Supreme Court to Hear ERISA Overpayment Case

By NAPA Net Staff • 4/7/2015 • 0 Comments
The United States Supreme Court recently agreed to hear another ERISA case, this one dealing with the ability of a plan fiduciary to recover an overpayment.

The high court granted certiorari in the case of Montanile v. Board of Trustees of the National Elevator Industry Health Benefit Plan to decide whether “appropriate equitable relief” is available to a plan fiduciary that wants to recover an overpayment but cannot identify the particular fund that constitutes the overpayment. 

An analysis by Mayer Brown, LLP notes that in the case, a beneficiary of an ERISA-governed health insurance plan received a benefit payment of more than $100,000 for injuries stemming from an automobile accident. After the beneficiary recovered an even greater amount in a lawsuit against another driver, the plan fiduciary sued to recover the benefit payment, invoking a plan provision requiring reimbursement of “any amounts received from another party.”

This issue is of importance to employers that administer employee benefit plans governed by ERISA, and particularly those with ERISA-governed health insurance plans, which Mayer Brown notes are most often confronted with the need to recover overpayments.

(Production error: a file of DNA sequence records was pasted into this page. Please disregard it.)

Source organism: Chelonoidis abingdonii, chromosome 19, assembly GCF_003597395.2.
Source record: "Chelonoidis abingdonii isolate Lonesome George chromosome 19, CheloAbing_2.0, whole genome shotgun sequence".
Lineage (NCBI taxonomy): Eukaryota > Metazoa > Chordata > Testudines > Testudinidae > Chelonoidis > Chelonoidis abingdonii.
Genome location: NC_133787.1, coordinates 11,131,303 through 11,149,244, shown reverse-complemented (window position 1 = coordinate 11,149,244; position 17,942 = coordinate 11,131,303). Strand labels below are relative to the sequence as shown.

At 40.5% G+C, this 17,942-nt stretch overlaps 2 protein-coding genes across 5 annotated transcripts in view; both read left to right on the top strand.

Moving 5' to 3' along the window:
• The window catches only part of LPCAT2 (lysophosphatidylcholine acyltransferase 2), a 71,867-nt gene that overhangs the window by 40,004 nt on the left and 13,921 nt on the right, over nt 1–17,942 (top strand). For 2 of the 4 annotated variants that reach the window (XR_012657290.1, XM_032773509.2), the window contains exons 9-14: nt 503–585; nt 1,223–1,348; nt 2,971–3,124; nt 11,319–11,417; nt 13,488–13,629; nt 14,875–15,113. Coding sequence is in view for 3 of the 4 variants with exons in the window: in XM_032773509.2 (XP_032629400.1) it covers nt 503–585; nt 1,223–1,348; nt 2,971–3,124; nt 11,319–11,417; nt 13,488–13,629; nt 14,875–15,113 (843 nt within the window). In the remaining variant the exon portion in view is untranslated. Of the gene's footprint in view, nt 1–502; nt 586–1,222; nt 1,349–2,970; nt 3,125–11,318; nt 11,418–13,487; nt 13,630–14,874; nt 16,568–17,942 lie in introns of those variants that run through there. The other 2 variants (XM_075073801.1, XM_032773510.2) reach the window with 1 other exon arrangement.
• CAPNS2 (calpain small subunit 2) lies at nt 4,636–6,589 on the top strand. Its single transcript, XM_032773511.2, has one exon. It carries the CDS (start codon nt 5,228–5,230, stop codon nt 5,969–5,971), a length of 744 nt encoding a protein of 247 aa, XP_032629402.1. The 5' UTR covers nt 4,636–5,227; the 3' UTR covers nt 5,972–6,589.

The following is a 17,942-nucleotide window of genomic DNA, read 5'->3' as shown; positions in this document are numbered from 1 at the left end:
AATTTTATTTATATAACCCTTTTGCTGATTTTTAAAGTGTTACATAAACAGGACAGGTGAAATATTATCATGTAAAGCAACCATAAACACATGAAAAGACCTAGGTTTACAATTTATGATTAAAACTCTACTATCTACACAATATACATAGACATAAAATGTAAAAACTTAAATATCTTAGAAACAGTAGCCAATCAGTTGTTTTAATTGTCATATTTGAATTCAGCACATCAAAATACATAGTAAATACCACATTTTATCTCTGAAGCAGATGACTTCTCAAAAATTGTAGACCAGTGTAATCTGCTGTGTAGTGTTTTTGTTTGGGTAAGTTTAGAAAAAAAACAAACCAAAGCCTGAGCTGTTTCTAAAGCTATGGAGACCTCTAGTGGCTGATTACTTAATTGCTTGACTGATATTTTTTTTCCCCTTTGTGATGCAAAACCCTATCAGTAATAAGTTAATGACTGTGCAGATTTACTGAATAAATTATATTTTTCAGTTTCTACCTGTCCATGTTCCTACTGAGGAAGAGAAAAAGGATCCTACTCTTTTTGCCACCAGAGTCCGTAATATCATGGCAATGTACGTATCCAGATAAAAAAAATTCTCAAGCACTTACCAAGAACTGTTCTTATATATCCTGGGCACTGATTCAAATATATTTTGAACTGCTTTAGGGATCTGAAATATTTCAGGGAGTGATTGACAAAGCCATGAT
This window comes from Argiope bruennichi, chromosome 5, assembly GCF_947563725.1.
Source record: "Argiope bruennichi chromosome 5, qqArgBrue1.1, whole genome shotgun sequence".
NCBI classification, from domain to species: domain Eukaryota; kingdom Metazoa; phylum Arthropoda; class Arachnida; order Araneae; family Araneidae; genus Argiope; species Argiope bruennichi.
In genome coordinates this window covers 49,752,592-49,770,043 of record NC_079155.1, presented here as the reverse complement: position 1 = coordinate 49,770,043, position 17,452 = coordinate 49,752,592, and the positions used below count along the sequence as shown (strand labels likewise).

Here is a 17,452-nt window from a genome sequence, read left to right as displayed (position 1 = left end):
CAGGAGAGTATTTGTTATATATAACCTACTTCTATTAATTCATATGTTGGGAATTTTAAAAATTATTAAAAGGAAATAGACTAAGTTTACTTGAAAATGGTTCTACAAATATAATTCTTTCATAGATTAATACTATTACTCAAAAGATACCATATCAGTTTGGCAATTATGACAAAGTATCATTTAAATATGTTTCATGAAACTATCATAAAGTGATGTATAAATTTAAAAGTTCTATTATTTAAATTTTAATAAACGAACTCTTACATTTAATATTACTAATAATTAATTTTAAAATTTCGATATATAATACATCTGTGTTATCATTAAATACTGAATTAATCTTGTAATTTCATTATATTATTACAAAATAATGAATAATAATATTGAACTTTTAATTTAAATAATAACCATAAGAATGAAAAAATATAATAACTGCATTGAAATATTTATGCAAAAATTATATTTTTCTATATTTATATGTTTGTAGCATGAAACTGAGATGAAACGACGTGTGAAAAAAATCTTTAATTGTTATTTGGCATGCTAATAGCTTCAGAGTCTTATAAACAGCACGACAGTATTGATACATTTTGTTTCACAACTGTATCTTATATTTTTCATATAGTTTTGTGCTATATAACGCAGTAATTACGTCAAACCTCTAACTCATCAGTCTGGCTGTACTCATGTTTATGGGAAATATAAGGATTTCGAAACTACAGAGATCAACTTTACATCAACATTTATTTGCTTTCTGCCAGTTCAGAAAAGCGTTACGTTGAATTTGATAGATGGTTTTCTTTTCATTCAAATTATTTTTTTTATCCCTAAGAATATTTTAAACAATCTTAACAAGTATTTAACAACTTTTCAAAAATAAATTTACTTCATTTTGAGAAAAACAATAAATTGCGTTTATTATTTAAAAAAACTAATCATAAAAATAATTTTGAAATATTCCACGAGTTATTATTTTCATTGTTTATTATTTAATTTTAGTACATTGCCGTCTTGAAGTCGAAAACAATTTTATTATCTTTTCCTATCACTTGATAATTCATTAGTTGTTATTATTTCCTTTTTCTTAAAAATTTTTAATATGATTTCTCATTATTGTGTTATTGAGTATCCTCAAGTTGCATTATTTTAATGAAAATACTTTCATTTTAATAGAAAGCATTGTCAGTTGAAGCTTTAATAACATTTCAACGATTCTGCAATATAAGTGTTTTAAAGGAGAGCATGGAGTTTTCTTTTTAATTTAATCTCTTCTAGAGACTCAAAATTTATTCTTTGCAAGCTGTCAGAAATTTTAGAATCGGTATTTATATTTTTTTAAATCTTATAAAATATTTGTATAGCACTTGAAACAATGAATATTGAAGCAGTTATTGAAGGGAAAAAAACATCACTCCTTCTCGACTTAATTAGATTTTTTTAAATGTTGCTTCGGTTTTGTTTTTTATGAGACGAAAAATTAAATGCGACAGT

The district court ruled for the plan fiduciary on summary judgement. The 11th Circuit affirmed that decision, relying on previous Supreme Court decisions in Sereboff v. Mid Atlantic Medical Services, 547 U.S. 356 (2006), and US Airways, Inc. v. McCutchen, 133 S. Ct. 1537, where the lower courts held that the settlement funds were subject to an equitable lien even if they were subsequently disbursed or commingled with other funds. 

In fact, no fewer than six federal courts of appeals have taken that view, while two courts have held that an equitable lien is unavailable unless the funds can be specifically identified at the time of the suit — setting up the conflict that the Supreme Court will now seek to resolve.  
Mayer Brown explains that, absent extensions, which are likely, amicus briefs in support of the petitioner will be due on May 21, 2015; those in support of the respondent will be due on June 22, 2015.

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